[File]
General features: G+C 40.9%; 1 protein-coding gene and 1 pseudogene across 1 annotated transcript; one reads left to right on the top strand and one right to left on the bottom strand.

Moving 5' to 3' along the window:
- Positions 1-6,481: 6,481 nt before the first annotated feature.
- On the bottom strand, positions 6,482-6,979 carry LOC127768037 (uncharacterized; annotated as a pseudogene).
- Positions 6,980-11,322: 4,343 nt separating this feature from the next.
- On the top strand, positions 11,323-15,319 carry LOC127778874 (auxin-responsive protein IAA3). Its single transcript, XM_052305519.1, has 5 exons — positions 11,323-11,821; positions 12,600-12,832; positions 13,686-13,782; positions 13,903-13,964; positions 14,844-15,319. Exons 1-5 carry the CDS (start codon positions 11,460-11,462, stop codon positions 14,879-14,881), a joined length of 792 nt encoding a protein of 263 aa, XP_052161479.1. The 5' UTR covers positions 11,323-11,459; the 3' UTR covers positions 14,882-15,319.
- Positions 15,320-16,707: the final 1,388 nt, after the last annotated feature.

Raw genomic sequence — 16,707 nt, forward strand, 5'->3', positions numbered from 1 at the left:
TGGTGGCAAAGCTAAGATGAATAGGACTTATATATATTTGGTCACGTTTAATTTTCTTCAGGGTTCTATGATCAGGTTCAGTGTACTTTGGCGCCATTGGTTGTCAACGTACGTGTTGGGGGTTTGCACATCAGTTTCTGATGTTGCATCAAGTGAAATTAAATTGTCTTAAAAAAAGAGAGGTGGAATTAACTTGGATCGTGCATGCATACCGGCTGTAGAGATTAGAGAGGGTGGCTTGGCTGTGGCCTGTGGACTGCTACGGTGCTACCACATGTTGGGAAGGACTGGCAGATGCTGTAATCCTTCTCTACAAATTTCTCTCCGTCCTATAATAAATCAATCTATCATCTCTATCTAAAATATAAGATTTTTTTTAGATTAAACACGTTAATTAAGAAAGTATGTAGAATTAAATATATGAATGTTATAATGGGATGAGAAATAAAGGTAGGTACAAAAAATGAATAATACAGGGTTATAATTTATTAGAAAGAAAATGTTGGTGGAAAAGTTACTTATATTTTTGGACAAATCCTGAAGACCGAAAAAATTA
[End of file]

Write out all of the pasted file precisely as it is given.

General features: G+C 40.9%; 1 protein-coding gene and 1 pseudogene across 1 annotated transcript; one reads left to right on the top strand and one right to left on the bottom strand.

Moving 5' to 3' along the window:
- Positions 1-6,481: 6,481 nt before the first annotated feature.
- On the bottom strand, positions 6,482-6,979 carry LOC127768037 (uncharacterized; annotated as a pseudogene).
- Positions 6,980-11,322: 4,343 nt separating this feature from the next.
- On the top strand, positions 11,323-15,319 carry LOC127778874 (auxin-responsive protein IAA3). Its single transcript, XM_052305519.1, has 5 exons — positions 11,323-11,821; positions 12,600-12,832; positions 13,686-13,782; positions 13,903-13,964; positions 14,844-15,319. Exons 1-5 carry the CDS (start codon positions 11,460-11,462, stop codon positions 14,879-14,881), a joined length of 792 nt encoding a protein of 263 aa, XP_052161479.1. The 5' UTR covers positions 11,323-11,459; the 3' UTR covers positions 14,882-15,319.
- Positions 15,320-16,707: the final 1,388 nt, after the last annotated feature.

Raw genomic sequence — 16,707 nt, forward strand, 5'->3', positions numbered from 1 at the left:
TGGTGGCAAAGCTAAGATGAATAGGACTTATATATATTTGGTCACGTTTAATTTTCTTCAGGGTTCTATGATCAGGTTCAGTGTACTTTGGCGCCATTGGTTGTCAACGTACGTGTTGGGGGTTTGCACATCAGTTTCTGATGTTGCATCAAGTGAAATTAAATTGTCTTAAAAAAAGAGAGGTGGAATTAACTTGGATCGTGCATGCATACCGGCTGTAGAGATTAGAGAGGGTGGCTTGGCTGTGGCCTGTGGACTGCTACGGTGCTACCACATGTTGGGAAGGACTGGCAGATGCTGTAATCCTTCTCTACAAATTTCTCTCCGTCCTATAATAAATCAATCTATCATCTCTATCTAAAATATAAGATTTTTTTTAGATTAAACACGTTAATTAAGAAAGTATGTAGAATTAAATATATGAATGTTATAATGGGATGAGAAATAAAGGTAGGTACAAAAAATGAATAATACAGGGTTATAATTTATTAGAAAGAAAATGTTGGTGGAAAAGTTACTTATATTTTTGGACAAATCCTGAAGACCGAAAAAATTA